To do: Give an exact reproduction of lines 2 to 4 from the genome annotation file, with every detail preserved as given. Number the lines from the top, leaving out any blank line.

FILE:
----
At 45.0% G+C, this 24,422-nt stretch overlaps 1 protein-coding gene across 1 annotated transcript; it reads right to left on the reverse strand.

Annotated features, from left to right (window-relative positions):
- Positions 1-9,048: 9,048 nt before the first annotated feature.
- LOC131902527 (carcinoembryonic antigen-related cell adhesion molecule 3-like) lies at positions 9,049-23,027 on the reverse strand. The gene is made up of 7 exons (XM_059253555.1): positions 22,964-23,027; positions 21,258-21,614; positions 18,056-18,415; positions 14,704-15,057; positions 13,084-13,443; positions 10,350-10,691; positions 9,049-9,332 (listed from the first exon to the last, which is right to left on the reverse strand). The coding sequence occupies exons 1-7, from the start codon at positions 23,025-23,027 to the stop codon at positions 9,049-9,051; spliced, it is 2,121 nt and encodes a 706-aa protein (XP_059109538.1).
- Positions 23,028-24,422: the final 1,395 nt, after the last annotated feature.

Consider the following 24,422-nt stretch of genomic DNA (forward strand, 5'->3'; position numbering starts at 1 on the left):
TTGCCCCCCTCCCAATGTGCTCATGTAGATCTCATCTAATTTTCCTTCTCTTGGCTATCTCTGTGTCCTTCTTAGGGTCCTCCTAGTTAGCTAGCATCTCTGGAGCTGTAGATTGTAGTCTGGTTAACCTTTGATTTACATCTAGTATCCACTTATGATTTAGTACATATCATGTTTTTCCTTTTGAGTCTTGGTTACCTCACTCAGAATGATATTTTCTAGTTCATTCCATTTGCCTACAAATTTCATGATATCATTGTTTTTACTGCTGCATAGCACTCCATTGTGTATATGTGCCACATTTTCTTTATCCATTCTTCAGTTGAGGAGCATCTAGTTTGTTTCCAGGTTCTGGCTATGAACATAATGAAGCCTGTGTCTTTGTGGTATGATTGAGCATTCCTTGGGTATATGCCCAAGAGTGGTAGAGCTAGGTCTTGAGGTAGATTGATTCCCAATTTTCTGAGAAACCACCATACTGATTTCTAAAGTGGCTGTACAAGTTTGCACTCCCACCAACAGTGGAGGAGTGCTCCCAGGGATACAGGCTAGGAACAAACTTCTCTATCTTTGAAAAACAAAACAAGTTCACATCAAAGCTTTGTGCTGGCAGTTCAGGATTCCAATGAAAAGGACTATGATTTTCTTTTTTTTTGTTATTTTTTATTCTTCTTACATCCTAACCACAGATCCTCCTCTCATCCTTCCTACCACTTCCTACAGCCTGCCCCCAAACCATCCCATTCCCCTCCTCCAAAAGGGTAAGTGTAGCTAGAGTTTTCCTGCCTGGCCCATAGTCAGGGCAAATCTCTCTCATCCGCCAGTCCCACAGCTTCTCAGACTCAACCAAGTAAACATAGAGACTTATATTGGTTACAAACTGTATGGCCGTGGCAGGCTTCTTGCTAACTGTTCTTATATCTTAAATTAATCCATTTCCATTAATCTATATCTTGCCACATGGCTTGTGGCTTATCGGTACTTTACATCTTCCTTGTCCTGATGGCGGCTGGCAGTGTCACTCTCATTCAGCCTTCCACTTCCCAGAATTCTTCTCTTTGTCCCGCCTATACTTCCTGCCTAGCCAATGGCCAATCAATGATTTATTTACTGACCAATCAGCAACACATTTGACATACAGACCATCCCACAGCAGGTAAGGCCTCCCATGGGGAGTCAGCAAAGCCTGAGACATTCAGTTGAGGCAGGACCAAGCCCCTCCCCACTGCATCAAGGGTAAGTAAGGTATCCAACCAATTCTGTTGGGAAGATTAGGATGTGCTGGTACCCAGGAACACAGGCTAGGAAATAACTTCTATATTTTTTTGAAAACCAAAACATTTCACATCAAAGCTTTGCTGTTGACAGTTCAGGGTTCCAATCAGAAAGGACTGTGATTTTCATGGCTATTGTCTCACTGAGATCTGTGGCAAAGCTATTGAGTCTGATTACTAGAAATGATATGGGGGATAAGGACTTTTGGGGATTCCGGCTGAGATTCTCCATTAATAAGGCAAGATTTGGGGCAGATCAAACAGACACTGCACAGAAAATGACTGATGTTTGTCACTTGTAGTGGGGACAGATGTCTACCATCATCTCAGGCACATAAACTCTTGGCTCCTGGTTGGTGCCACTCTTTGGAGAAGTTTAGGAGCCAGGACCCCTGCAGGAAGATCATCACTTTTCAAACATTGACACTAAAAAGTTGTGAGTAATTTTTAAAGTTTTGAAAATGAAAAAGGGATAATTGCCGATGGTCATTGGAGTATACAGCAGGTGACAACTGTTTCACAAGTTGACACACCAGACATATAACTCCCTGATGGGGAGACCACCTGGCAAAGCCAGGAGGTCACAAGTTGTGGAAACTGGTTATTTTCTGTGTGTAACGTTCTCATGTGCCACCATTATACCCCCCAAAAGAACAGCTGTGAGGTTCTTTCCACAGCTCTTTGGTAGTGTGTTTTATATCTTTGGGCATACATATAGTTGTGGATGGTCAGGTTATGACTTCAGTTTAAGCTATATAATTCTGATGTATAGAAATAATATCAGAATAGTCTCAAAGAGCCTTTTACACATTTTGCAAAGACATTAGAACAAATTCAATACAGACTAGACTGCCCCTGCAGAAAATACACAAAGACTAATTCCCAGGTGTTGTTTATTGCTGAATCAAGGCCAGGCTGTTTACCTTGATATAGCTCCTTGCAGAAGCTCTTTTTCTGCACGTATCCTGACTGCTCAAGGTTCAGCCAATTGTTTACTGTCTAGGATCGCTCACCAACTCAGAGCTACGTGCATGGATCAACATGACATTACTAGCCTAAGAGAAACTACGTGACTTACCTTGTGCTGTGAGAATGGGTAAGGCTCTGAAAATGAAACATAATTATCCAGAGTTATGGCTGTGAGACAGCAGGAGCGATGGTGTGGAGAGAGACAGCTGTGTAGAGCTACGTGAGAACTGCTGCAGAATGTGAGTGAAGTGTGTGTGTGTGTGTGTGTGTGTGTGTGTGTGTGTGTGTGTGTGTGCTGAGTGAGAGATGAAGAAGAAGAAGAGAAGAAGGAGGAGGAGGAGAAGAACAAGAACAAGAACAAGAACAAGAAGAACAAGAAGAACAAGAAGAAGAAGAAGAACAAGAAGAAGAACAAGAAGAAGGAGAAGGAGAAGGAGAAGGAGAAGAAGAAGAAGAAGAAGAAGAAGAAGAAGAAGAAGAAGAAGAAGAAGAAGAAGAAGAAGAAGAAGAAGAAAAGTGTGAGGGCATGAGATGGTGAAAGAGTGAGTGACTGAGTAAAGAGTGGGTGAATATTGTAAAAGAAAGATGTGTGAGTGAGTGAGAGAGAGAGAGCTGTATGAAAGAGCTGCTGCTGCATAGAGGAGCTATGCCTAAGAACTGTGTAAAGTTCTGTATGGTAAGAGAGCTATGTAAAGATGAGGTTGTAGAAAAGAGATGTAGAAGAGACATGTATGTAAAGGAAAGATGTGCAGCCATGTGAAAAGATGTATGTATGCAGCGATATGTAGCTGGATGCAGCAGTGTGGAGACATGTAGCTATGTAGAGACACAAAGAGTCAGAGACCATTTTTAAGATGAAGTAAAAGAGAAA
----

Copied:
Annotated features, from left to right (window-relative positions):
- Positions 1-9,048: 9,048 nt before the first annotated feature.
- LOC131902527 (carcinoembryonic antigen-related cell adhesion molecule 3-like) lies at positions 9,049-23,027 on the reverse strand. The gene is made up of 7 exons (XM_059253555.1): positions 22,964-23,027; positions 21,258-21,614; positions 18,056-18,415; positions 14,704-15,057; positions 13,084-13,443; positions 10,350-10,691; positions 9,049-9,332 (listed from the first exon to the last, which is right to left on the reverse strand). The coding sequence occupies exons 1-7, from the start codon at positions 23,025-23,027 to the stop codon at positions 9,049-9,051; spliced, it is 2,121 nt and encodes a 706-aa protein (XP_059109538.1).